1---"It takes six years to resolve defaulted loans made to the least creditworthy borrowers before the real-estate crash.(subprime), Bloomberg
Investors including Blackstone Group LP and Colony Capital LLC have been central to the rebound, buying more than 366,200 single-family homes in cities such as Phoenix, Las Vegas and Atlanta, since January 2011 to turn into rentals, according to Port Street Realty and RealtyTrac data. Federal Reserve policies that reduced borrowing costs and increased homeowner refinancing also lifted the market. ...
These properties are rotting away,” Gundlach, 54, said last week on a conference call with investors, about homes stuck in foreclosure pipelines, adding that it could take six years to resolve defaulted loans made to the least creditworthy borrowers before the real-estate crash.
While rising prices, and an improving economy have resulted in a steep drop in foreclosures, there are more than 1.2 million properties in the repossession process or owned by banks that the market is absorbing, according to RealtyTrac. ...
There are about 8 million borrowers still underwater, who owe more on their mortgages than their homes are worth, which increases the probability of default, Deutsche Bank AG wrote in a report this month. Florida and California have the highest concentration, each with more than one million single-family houses in negative equity....
Subprime and option adjustable-rate mortgages originated at the peak of the market, with weaker underwriting standards, have the highest exposure to negative equity, Deutsche Bank analysts led by Steven Abrahams wrote in the report.
Loss severities on subprime debt, tied to risky mortgages that inflated the housing bubble, increased to 75.9 percent from 74.1 in the last three months of the year. The severities -- a measure of losses suffered on a liquidated loan -- peaked at 77.1 percent in early 2012 from 12.8 percent at the end of 2006, during the property boom.
2----High P/E ratio signals crash, (16.3 trillion dollars in bailouts, down the tubes) , counterpunch
The most basic measure of a stock, or the stock markets as a whole, is the “price/earnings ratio.” The P/E ratio is a company’s yearly profit divided by the price of one share. As of January 22, the P/E ratio for the S&P 500, the standard barometer, was at about 19.6 and has been rising steadily the past couple of years. A handful of times in history, the P/E ratio has risen above 20, only to crash each time. The historical average is 14.5 — meaning that stocks are currently overvalued.
Stock prices have become unmoored from underlying economic conditions — and are frequently pure speculation.
The top one percent has captured almost all of the “recovery,” which is why the corporate media continues to peddle its mantra. Emmanuel Saez, an economist at the University of California, calculates that 95 percent of all U.S. income gains from 2009 to 2012 went to the top one percent. That result is an intensification of a pattern — Professor Saez calculates that 68 percent of all income gains for the longer period of 1993 to 2012 went to the top one percent....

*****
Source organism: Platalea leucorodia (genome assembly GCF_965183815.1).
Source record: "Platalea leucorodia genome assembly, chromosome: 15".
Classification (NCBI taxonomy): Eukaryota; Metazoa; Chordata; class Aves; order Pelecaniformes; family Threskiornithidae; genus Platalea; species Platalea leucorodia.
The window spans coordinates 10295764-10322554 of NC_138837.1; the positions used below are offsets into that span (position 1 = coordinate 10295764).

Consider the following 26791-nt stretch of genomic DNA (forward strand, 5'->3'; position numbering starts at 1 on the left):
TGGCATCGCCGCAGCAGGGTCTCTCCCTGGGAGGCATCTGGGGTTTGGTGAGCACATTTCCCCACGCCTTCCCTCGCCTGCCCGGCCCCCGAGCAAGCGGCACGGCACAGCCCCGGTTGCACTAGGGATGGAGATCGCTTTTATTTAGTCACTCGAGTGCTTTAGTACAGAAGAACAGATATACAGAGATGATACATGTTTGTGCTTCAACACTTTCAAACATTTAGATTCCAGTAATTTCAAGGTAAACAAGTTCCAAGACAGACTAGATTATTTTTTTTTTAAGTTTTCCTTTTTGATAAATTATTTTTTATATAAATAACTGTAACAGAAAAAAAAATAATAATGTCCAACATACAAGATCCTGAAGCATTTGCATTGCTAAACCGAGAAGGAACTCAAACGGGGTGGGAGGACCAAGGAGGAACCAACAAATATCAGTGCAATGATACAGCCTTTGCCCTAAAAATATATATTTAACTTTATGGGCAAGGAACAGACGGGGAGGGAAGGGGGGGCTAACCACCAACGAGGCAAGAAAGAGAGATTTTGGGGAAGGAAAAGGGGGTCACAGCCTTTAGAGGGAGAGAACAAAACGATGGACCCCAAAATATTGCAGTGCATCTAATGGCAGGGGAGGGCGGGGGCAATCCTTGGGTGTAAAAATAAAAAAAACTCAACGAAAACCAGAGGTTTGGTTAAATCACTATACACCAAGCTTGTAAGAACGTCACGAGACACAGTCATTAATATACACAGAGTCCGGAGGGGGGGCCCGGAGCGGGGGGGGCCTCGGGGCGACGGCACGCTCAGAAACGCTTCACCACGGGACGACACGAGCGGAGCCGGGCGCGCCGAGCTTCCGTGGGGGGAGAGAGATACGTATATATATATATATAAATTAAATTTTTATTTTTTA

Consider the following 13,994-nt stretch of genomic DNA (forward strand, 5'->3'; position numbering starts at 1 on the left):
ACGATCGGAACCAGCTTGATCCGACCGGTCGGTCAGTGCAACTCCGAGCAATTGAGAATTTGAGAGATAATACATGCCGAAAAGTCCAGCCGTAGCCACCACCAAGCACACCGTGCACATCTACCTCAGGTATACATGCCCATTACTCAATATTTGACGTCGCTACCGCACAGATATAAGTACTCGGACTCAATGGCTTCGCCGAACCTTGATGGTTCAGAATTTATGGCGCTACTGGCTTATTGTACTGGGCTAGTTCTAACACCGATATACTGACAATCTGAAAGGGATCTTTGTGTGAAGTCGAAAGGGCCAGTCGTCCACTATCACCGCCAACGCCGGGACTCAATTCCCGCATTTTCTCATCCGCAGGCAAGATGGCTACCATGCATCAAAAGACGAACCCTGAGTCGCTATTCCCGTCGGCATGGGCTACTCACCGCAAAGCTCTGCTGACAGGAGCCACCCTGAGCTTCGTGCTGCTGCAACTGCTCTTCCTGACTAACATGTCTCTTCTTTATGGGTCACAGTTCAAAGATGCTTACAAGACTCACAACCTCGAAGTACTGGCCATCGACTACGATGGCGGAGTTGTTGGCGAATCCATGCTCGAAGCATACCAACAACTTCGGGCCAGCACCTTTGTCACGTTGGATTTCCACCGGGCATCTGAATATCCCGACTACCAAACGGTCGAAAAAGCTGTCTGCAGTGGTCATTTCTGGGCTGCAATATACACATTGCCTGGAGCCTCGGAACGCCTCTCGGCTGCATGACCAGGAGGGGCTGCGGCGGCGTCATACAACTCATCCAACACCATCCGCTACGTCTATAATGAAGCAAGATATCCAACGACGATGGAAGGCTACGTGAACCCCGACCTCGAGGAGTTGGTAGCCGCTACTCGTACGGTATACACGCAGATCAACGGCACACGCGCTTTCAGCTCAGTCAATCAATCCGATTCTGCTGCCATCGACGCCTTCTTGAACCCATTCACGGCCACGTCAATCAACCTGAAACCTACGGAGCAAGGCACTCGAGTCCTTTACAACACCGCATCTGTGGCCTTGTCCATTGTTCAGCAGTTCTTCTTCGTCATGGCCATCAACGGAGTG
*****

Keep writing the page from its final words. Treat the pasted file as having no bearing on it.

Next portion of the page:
The largesse of the Federal Reserve over the past five years has amounted to one of the largest ever subsidies to the American wealthy — fueling record fortunes, record numbers of new millionaires and billionaires, and an unprecedented shopping spree for everything from Ferraris to Francis Bacon paintings. The prices of the assets owned by the wealthy, and the things they buy, have gone parabolic, bearing little relationship to the weak, broader economy. …
How much could these enormous sums of money have benefited working people had this money instead been used to create jobs directly or for productive social investment? And these barrels of money thrown to financiers are merely the latest tranches — the U.S., E.U., Japan and China committed 16.3 trillion dollars in 2008 and 2009 alone on bailouts of the financiers who brought down the global economy and, to a far smaller extent, for economic stimulus. For the rest of us, it’s been austerity and mounting inequality.
3---The real origins of the crisis, (shadow banking, large complex financial institutions (LCFIs), and "gross debt-financing flows", naked capitalism
According to this view, the financial crisis was triggered by an external and exogenous shock that resulted from excess saving in emerging market countries, not the shadow banking system in advanced countries which was the epicenter of the financial crisis. Instead, we argue that a key cause of the global financial crisis was the dynamic expansion of balance sheets at large complex financial institutions (LCFIs) (Borio and Disyatat  and Shin ), driven by the endogenously elastic finance of global dollar funding in the global shadow banking system....